The second flap 48, the extension of the upper layer 40 of the bottom wall 38, is likewise formed of panels, a first, a second, and a third panel 90, 92, 94. the first panel 90 is hingedly connected to the upper layer 40 by means of a crease or fold 96 along its edge 50. The first panel 90 is connected to the second panel 92 by a hinged connection or fold 98 and likewise the second panel 92 is connected to the third panel 94 by a fold 100, leaving an edge 104 of third panel 94 free. The second flap 48, positioned as illustrated in FIGS. 2 and 3, forms a means for positioning stored files 16 forward from the end wall 34. The flap 48 is formed into a step-like structure wherein the first and third panel 90, 94 are positioned substantially perpendicular to the bottom of wall 38 while the second panel 92 is disposed above and substantially parallel to the bottom wall 38. The third panel 94 is positioned against inner surface of the end wall 34 and its free edge 104 frictionally engages the bottom wall 38 to form a substantially rigid step-like structure. That is, the substantial abutment of the third panel 94 with the end wall 34 and the frictional engagement of its free edge 104 with the bottom wall 38 preventing this third panel 94 from folding under the second panel 92. The hinges 96 and 98 are preferably partially perforated and yet are sufficiently stiff to keep the second panel 92 from folding over onto the first panel 90. Additionally, the width of at least one of the panels 90, 92, 94, preferably that of the first panel 90, is sufficient to contact and frictionally engage the side walls 30, 32. Allowing the other panels 92, 94 to be of less width facilitates movement of this second flap 48 when desired. The step-like structure positions stored files sufficiently forward of the end wall 34, so that a portion of such files, particularly its tabs 18, extend beyond the open-end 36 of the tray 14a to better expose the tabs 18 to observation and to facilitate handling of such files when stored in the open position.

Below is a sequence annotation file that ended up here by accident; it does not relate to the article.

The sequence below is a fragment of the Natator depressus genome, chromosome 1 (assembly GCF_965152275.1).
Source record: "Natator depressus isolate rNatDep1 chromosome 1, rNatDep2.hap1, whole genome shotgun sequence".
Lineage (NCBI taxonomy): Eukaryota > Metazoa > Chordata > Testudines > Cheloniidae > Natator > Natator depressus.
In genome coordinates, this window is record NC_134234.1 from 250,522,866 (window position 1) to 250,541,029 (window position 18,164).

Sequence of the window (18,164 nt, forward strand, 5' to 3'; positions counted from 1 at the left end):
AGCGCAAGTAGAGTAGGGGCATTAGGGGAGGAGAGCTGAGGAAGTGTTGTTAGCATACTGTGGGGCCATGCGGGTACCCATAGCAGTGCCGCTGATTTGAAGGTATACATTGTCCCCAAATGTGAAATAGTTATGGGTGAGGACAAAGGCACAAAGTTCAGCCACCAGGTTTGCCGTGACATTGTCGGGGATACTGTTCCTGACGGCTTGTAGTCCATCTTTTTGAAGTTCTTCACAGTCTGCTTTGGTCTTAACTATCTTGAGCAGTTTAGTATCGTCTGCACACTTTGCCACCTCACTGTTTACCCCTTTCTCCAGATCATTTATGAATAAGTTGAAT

Referring now to FIGS. 4 and 5 also, files 16 are shown stored with an extension 106 protruding beyond the tray 14a which extension 106 begins a distance above the bottom edge 108 of the file 16. Each file 16 abuts the flap 48, in its functional steplike position, and therefore each is positioned a distance away from the end wall 34. Observation of the tabs 18 is not hindered by the side walls 30, 32 of tray 14a. The files 16 overlie the first flap 44, which flap 44 is positioned against the upper layer 40 of the bottom wall 38. The weight of the files 16 will facilitate maintaining the first flap 44 in this nonfunctional position.